Almost daily, new and innovative biomedical uses for 3-D printing (also known as additive manufacturing) are reported. Scientists are exploring, for example, how to use 3-D printing to produce microrobots that deliver medicine inside the human body, how to create a skin-like material—complete with hair follicles and sweat glands—for skin grafts, and how to print human organs from living cells for transplants.
A growing portion of these news reports are no longer about inventions that are coming but about technology that has arrived. A man in China received a 3-D-printed elbow joint after suffering a major work-related injury. Surgeons in Wales used a 3-D printer to reconstruct the facial bones of a man injured in a motorcycle accident. And a baby in the U.S. is thriving with a 3-D-printed splint that props open his windpipe so he can breathe.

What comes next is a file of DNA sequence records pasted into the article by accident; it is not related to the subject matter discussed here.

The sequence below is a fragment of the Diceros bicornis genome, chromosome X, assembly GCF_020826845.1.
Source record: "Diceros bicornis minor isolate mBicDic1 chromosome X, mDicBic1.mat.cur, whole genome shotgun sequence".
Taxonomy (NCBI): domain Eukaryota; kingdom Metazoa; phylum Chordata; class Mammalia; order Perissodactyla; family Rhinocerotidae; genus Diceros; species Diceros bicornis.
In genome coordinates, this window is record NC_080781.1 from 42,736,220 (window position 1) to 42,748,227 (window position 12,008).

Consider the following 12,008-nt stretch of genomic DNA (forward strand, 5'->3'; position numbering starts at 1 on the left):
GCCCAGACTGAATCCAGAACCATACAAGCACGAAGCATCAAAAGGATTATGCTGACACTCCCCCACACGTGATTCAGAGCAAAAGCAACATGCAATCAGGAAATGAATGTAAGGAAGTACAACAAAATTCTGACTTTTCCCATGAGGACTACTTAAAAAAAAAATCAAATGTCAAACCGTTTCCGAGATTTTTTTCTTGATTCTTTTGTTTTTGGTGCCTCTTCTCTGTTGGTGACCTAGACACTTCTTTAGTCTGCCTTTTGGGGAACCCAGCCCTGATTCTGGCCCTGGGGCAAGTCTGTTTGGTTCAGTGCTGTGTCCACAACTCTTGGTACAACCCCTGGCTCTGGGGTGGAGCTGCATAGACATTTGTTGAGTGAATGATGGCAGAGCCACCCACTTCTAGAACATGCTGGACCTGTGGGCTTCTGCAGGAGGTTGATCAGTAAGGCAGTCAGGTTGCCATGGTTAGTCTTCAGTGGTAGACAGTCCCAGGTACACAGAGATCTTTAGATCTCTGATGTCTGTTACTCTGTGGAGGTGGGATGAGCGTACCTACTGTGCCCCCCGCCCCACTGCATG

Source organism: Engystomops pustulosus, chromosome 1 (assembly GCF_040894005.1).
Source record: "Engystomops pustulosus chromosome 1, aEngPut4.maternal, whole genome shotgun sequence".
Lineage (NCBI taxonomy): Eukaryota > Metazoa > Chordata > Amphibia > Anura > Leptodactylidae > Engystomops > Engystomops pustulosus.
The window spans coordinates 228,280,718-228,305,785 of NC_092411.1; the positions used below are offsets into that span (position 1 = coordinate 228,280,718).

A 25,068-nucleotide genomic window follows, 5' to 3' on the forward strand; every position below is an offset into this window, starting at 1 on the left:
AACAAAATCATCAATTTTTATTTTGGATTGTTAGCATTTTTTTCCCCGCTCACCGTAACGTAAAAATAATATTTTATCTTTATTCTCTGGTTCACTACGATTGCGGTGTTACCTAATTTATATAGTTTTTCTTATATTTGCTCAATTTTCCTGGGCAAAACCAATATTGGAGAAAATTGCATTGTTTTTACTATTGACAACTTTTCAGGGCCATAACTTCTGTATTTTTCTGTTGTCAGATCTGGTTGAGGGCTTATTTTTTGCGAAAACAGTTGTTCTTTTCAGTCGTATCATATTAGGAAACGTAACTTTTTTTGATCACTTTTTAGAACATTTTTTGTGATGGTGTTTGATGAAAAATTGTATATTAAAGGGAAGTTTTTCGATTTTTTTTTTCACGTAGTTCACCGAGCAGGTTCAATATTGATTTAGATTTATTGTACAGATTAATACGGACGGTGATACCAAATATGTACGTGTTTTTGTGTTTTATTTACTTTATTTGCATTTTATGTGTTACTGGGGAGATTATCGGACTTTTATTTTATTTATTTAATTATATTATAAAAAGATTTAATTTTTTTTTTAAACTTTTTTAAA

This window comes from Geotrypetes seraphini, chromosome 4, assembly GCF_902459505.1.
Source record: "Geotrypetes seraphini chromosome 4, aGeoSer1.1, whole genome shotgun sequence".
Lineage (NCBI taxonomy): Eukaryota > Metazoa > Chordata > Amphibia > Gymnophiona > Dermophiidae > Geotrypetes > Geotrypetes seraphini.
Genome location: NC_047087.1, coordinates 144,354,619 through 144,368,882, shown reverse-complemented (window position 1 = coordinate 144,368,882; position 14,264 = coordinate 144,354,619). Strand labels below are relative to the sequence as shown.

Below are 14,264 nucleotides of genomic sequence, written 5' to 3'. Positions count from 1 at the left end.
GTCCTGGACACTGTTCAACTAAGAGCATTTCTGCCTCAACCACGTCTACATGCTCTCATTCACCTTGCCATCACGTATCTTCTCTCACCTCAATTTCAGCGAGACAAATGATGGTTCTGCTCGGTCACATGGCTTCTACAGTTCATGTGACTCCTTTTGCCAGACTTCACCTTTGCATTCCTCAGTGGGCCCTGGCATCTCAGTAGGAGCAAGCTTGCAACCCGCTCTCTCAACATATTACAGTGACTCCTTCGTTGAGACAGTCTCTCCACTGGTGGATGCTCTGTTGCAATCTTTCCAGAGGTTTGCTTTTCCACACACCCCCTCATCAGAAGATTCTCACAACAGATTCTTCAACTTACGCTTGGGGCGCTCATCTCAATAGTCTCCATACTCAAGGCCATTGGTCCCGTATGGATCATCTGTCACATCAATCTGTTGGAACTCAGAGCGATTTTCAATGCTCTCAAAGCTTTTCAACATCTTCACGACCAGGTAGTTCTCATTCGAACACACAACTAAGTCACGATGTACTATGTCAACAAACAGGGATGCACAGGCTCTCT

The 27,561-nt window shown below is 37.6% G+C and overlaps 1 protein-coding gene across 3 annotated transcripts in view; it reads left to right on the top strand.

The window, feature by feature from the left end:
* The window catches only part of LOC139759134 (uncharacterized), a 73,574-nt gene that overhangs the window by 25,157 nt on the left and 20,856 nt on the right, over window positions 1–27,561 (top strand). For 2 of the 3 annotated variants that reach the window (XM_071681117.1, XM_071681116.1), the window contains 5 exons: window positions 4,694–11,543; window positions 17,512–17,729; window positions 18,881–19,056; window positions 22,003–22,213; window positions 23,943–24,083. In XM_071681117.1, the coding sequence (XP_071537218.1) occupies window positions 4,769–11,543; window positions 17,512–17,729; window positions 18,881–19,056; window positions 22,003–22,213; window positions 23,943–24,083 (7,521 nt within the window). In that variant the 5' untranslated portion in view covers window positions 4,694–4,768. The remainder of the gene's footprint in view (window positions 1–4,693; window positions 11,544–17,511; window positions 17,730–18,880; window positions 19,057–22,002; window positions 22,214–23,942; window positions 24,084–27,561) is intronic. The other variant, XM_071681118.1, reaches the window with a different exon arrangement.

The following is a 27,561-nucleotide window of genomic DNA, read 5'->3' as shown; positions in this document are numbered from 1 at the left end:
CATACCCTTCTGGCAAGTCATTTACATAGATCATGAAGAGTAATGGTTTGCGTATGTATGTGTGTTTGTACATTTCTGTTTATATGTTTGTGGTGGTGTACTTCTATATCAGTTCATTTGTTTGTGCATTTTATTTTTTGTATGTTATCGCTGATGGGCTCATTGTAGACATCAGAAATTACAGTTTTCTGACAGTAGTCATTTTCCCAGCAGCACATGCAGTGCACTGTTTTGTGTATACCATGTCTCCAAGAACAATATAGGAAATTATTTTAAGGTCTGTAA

Some health-care sectors are already experiencing the impact of 3-D printing. Dentistry and orthodontics are two examples. More than 19,000 metal copings (used to create crowns and bridges) are now produced on 3-D printing equipment every day. Approximately 17 million clear aligners are created on 3-D printers each year. Audiology has seen even more sweeping changes. Approximately 90 percent of all hearing aids now sold in the U.S. incorporate patient-fitted shells that are produced by 3-D printers.
According to Wohlers Report 2014, biomedical applications now account for about 14 percent of revenues for companies that provide 3-D printing equipment, materials, and services worldwide, and there is an expanding ecosystem of enabling services—such as 3-D imaging, scanning, design, and modeling—that facilitate the preprinting, printing, and postprinting processes.
The health care industry offers numerous opportunities for 3-D printing for several reasons.
Although there are many promising benefits of and emerging applications for 3-D printing, much uncertainty exists about its potential growth in and effect on the health care industry. Will 3-D printing be confined to niche markets or break out to become a game changer?